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Former Chemistry Chair Lieber Indicted on Four Additional Felonies for Tax Offenses

Federal authorities have indicted former Harvard Chemistry chair Charles M. Lieber on four additional felony charges, the Department of Justice announced Tuesday.
Federal authorities have indicted former Harvard Chemistry chair Charles M. Lieber on four additional felony charges, the Department of Justice announced Tuesday. By Camille G. Caldera
By James S. Bikales and Kevin R. Chen, Crimson Staff Writers

Federal authorities charged former Harvard Chemistry chair Charles M. Lieber in a superseding indictment with tax offenses for failing to report income he received from Wuhan University of Technology, the Department of Justice announced Tuesday. He was previously indicted last month on charges of making false statements.

Lieber, who Harvard placed on paid administrative leave following his January arrest, now faces six felony charges. He is currently on pretrial release after paying $1 million in bail.

A federal grand jury indicted Lieber on two counts of making and subscribing a false income tax return and two counts of failing to file reports of foreign bank and financial accounts with the IRS. In June 2020, Lieber was indicted on two counts of making false statements to federal authorities about his participation in China’s Thousand Talents Program.

The Chinese government established the Thousand Talents Program in 2008, seeking to attract scholars from across the world to contribute to Chinese development. The U.S. government has since said the program poses a danger to national security.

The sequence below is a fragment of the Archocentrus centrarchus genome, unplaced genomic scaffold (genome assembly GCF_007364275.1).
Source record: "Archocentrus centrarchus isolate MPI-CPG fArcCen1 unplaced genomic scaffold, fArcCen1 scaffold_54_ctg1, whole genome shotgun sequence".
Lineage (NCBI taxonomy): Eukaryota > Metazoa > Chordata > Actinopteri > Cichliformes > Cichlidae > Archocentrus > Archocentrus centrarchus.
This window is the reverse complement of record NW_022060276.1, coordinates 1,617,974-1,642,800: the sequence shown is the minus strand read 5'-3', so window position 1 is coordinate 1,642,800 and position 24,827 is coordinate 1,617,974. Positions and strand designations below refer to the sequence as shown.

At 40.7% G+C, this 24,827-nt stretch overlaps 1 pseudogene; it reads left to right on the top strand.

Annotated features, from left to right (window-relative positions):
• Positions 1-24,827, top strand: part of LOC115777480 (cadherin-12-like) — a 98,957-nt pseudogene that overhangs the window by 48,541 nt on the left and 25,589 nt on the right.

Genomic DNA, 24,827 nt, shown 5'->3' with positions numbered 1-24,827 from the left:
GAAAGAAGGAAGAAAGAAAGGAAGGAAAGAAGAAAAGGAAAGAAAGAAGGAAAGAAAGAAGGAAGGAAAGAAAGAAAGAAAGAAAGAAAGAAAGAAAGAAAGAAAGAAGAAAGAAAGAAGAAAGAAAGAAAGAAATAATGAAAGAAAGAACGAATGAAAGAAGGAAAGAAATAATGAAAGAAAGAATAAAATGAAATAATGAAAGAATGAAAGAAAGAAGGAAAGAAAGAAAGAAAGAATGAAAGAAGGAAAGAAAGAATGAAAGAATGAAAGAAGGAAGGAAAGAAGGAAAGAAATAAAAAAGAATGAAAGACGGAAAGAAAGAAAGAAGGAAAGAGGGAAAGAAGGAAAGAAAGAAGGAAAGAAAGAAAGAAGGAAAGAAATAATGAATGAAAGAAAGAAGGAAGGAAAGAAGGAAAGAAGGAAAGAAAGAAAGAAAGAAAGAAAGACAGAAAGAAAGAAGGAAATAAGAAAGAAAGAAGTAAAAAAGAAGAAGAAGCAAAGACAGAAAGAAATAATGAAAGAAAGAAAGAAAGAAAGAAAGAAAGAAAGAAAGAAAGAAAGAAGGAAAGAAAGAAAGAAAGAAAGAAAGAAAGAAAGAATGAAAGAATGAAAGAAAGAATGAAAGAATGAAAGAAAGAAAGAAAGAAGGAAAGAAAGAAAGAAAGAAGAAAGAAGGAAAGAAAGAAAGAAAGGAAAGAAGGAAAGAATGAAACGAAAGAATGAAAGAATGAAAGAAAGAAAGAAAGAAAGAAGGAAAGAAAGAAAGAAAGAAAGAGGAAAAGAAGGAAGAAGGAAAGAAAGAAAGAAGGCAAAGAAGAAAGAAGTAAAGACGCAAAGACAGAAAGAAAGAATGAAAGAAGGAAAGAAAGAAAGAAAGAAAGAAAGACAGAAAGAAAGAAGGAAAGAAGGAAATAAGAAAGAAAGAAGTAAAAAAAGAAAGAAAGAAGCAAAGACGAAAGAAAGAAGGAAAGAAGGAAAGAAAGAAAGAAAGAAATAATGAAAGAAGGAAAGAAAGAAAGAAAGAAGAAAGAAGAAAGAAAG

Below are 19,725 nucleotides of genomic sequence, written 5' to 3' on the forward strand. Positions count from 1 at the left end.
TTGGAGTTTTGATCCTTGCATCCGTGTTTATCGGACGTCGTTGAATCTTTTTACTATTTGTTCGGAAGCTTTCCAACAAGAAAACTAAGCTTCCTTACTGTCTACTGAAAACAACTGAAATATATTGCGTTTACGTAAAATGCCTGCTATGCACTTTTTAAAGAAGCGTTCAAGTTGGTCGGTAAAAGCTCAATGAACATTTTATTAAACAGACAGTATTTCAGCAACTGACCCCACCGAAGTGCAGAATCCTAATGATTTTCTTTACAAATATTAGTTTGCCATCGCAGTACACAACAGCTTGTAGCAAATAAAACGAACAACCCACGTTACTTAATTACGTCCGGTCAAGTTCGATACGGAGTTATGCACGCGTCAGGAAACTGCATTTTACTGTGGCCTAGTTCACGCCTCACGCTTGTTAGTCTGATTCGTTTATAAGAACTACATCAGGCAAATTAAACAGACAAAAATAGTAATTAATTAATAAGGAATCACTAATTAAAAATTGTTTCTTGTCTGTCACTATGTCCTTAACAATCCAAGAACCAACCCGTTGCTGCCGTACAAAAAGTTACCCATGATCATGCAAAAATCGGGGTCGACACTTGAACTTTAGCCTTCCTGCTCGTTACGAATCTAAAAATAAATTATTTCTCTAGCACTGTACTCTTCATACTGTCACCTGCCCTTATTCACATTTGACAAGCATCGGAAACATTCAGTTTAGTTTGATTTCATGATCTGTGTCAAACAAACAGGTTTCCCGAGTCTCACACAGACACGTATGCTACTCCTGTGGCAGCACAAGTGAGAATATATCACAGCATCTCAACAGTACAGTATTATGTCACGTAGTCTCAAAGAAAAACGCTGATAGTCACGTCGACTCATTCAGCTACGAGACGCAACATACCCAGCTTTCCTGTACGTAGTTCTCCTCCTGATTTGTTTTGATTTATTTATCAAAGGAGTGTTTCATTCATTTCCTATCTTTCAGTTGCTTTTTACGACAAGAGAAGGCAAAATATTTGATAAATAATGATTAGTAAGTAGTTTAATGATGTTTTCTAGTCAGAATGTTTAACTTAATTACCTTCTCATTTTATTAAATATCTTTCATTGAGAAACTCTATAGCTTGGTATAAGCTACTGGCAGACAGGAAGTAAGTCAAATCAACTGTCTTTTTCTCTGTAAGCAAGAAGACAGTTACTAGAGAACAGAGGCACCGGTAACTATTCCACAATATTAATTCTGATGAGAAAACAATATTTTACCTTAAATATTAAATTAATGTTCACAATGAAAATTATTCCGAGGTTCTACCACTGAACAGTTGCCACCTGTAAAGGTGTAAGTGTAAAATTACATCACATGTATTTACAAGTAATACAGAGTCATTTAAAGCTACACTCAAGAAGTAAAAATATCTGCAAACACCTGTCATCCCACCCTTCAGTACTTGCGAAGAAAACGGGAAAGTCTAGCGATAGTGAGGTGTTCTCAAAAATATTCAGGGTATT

Representatives of Wuhan University of Technology in China allegedly asked Lieber to participate in the Thousand Talents Program. He signed a three-year contract as a One Thousand Talent “high level foreign expert” in 2012, according to charging documents.

Lieber allegedly received income from the Wuhan University of Technology in 2013 and 2014 that he failed to report on his federal tax returns, according to the indictment.

He also allegedly failed to report in 2014 and 2015 that he held a foreign bank account with a value of over $10,000, as required by federal law. Wuhan university officials helped him open a Chinese bank account in 2012, where they deposited portions of his salary, according to the indictment.

Lieber’s lawyer, Marc L. Mukasey, wrote in a statement Tuesday that the indictment is “flat-out wrong.”

“The notion that Professor Lieber was engaged in improper work with China is laughable,” Mukasey wrote. “He didn’t hide anything, and he didn’t get paid as the government alleges.”

“He is innocent and his name will be cleared,” Mukasey added.

Lieber is scheduled to appear before a judge for a virtual status conference Thursday.

University officials declined to comment Tuesday evening.

—Staff writer James S. Bikales can be reached at james.bikales@thecrimson.com. Follow him on Twitter @jamepdx.

—Staff writer Kevin R. Chen can be reached at kevin.chen@thecrimson.com. Follow him on Twitter @kchenx.

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